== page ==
What’s Southpaw In Boxing? Exploring This Unique Fighting Style

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What Is Southpaw in Boxing?

Southpaw is a term used to describe a boxer who stands with their left hand forward and the right hand back, while orthodox boxers stand with their right hand forward and the left hand back. This type of stance has existed since ancient times, but it became popularized in modern boxing due to its effectiveness when fighting against an opponent in an orthodox stance.

Southpaws can use this stance to create more power while throwing punches because they have more leverage over opponents standing conventionally. Additionally, southpaws can throw different types of punches that are effective against conventional stances; for example, they can easily throw looping hooks that come from their stronger side or uppercuts that target certain parts of the body like the chin or ribs. Furthermore, southpaws also have access to between-the-guard moves, allowing them to launch powerful shots without worrying about getting hit by counterpunches from the other fighter.

Advantages & Disadvantages Of Southpaw Stance

Although some advantages are associated with being a southpaw boxer, such as better leverage and easier access to certain types of punches, there are also some disadvantages. One drawback is that many orthodox fighters will be unprepared for how you fight if you choose this style since it’s not as common anymore, thus giving them an edge when it comes time to defend themselves against your attacks. Additionally, most gyms don’t offer specialized training equipment designed specifically for those who want to practice fighting out of a southpaw stance so learning how best to utilize this style may take longer than expected if you don’t have access to these tools outside of the ring itself.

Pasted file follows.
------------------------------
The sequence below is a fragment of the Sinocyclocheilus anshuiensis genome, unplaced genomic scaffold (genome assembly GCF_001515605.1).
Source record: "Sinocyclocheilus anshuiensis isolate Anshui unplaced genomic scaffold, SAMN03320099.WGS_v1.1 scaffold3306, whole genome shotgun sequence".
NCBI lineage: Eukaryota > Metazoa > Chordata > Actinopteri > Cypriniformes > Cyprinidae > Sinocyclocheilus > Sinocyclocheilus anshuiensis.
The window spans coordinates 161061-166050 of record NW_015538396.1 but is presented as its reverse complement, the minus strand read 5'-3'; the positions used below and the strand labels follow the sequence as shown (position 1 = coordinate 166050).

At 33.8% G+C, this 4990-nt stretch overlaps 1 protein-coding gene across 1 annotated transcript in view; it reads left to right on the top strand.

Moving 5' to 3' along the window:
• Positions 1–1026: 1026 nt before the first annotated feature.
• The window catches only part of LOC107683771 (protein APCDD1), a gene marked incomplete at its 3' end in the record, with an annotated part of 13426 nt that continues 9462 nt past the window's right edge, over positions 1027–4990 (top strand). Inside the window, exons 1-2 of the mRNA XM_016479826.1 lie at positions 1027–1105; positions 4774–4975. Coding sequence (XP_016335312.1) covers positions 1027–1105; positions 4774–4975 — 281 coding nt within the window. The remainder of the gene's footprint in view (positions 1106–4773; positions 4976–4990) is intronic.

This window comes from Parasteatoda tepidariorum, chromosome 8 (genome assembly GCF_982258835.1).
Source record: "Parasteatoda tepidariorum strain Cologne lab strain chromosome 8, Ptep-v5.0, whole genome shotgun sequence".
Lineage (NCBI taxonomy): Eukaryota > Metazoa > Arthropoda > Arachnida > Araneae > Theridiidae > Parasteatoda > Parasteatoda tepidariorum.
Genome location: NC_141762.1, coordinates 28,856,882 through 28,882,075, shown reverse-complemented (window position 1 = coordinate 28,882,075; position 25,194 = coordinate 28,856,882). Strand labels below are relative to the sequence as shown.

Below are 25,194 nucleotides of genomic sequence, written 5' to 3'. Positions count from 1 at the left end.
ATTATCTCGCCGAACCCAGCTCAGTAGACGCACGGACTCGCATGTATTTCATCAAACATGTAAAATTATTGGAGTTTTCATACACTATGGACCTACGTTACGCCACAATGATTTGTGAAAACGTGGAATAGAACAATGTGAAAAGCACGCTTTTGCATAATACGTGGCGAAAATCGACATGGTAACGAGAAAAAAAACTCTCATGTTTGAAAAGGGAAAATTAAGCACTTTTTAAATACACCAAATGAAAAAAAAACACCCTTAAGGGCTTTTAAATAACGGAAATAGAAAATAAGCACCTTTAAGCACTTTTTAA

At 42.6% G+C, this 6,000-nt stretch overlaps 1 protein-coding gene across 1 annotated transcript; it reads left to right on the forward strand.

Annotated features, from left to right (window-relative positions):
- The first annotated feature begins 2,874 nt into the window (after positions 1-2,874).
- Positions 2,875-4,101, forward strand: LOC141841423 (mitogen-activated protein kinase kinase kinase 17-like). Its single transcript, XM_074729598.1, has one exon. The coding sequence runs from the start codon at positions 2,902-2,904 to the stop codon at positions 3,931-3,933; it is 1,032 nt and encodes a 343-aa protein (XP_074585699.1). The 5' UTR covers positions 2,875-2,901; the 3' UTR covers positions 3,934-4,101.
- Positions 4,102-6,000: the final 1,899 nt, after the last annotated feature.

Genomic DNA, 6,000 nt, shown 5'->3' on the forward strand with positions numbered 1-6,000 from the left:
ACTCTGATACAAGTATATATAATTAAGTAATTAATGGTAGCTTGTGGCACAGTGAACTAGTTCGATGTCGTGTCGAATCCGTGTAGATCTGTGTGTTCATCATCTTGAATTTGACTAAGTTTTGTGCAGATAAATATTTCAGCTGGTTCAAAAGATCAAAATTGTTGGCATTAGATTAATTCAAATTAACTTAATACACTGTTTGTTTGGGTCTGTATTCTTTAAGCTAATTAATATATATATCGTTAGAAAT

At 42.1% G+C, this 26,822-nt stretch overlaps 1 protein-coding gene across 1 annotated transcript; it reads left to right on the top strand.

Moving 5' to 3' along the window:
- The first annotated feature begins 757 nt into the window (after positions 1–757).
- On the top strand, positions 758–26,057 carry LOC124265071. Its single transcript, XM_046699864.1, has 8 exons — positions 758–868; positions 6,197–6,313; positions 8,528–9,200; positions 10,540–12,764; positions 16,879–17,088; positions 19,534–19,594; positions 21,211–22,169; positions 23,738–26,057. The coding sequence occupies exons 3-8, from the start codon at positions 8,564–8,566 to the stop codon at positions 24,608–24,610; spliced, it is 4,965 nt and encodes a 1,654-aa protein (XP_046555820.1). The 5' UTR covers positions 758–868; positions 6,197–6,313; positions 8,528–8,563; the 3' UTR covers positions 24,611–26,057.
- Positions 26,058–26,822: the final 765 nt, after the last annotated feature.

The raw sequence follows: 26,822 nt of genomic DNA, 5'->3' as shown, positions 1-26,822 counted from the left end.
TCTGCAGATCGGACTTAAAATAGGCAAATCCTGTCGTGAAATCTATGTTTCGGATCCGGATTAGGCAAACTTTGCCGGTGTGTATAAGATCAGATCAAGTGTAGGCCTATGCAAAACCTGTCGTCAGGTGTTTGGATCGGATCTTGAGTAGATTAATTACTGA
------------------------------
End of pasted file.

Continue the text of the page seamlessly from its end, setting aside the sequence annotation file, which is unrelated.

Overall, although southpaw boxing isn’t as widely practiced today as traditional styles like orthodox punching techniques, it still presents plenty of advantages, such as better leverage during attacks and easier access to powerful shots due to its unorthodox nature when facing off against conventional fighters. However, before jumping into this style, one should understand its strengths and potential weaknesses, which could hinder progress down the line depending on what kind of resources one has available outside training sessions inside gymnasiums or ringside itself.